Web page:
After discovering the problem, we felt there was no choice but to pull the game from the Marketplace. It seemed unfair to put people through that after spending their money on it, and the reviews would have suffered terribly as well. As a result, we lost our coveted “New Release” spot on the Marketplace, and missed all the buzz for our day in the Uprising Promotion. In the end, I still feel like we did the right thing by pulling it, but we should have been more heavily involved in the XNA community and found help to pack out sessions before release.
This may sound like I’m trying to pass the buck, but please bear with me. I really believe we picked a bad platform. Nearly two years ago when we started, the XBLIG Marketplace wasn’t necessarily thriving, but it wasn’t anything near what it has declined to today. And I don’t think its because there are no good titles coming out for it, but rather because of the deluge of crappy massage games trying to make a buck, the frequent reminders in the press that sales are terrible (Cthulu/Steam Sales story anyone?), and the pervading mindset that there MUST be a reason it’s not on Arcade. The common mantra seems to be: “XBLIG isn’t a place to make money, but it’s a good place to get your name out there.” After what we’ve seen, I’d say that’s a crock of shit.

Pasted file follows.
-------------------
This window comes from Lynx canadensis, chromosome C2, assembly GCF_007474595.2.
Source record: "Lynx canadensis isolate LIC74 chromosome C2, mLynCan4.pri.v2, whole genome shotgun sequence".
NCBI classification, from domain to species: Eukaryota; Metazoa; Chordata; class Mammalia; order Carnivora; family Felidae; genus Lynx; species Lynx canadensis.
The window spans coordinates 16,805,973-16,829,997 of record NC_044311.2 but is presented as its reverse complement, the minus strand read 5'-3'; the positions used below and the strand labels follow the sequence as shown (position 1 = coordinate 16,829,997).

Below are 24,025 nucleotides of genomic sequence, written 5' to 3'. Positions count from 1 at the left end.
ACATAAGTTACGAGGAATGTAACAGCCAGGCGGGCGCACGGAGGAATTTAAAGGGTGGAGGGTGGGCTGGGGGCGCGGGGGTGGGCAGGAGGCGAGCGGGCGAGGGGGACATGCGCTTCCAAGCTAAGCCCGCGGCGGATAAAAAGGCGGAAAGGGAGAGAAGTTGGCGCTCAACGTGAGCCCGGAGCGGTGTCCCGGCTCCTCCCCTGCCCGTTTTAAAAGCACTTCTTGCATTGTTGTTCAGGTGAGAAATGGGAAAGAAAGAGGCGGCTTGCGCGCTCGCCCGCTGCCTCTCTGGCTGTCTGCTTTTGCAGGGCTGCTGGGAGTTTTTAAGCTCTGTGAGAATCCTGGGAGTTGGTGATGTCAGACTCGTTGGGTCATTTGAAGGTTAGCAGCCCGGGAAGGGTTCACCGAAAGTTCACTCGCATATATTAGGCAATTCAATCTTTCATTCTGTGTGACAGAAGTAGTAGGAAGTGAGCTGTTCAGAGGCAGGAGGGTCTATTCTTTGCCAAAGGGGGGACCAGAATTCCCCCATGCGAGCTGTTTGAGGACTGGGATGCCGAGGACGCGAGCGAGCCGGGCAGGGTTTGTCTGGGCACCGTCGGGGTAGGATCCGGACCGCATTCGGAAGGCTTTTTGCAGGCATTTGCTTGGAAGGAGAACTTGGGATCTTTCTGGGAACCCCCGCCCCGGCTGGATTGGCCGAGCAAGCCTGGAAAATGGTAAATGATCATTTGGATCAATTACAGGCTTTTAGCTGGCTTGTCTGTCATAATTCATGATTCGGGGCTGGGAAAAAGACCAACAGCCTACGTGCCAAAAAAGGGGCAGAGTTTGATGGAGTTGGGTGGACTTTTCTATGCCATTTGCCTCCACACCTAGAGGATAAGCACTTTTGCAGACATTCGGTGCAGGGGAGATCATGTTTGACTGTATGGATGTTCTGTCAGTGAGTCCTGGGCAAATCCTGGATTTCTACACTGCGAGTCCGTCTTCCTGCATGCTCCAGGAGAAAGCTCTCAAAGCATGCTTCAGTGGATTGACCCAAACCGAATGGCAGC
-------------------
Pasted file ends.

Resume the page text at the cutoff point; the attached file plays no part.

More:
In my opinion, we just went through the best possible scenario for an XBLIG: the Uprising got a lot of press by mainstream sites (Kotaku, GamePro, Game Informer, etc.), Microsoft provided a full Dashboard promotion, and we had a lot of other good games come out right along with us. Yet every single day we struggled to reach even 1,000 trial downloads. Taking an average conversion ratio of around 10%, you’re looking at 100 sales a day during a period with the most promotion we will probably ever see on the Indie Games Marketplace.
You may be quick to say: “Dude, your game must really suck!” While you may be right, I can confirm that none of the 240 Point games were too far from each other numbers wise. I know Take Arms isn’t earth shattering in content and gameplay variety, but with a touted 22 million Live subscribers staring at a promotion on the dashboard for a week you’d hope to get more than 10,000 trial downloads.
As a side-note, since the promotion has ended we’ve seen a massive drop-off in both trials and sales. We are now at roughly 20% of what we were during the promotion, which is leading me to believe we will be lucky to break even on the game. If we had to do it over again, I think we’d lower the price to 80 Points on launch, and then deal with raising the price later if we went over the 50MB limit (we managed to ship at 48MB).
In the end, I’m definitely proud of what we accomplished. We had a good idea, developed the engine and tools to make it possible, worked with some really talented people, and finally got it out there and made it a reality. The learning experience has been invaluable to us without a doubt. A big thanks goes out to everyone who helped us along the way, including artist Jianran Pan of Creative IG, Jon St. John for the teaser trailer narration, TRS-80 for the launch trailer music, all the awesome AppHub devs that helped us properly test after our failed launch, and finally Dave Voyles, Kris Steele and everyone else involved in the Uprising promotion.
So what’s next for Discord Games? We’ll continue supporting Take Arms with updates, fix any bugs that crop up, and eventually start working on our next title. If we learn from our mistakes, I believe it will be more successful and a better game overall.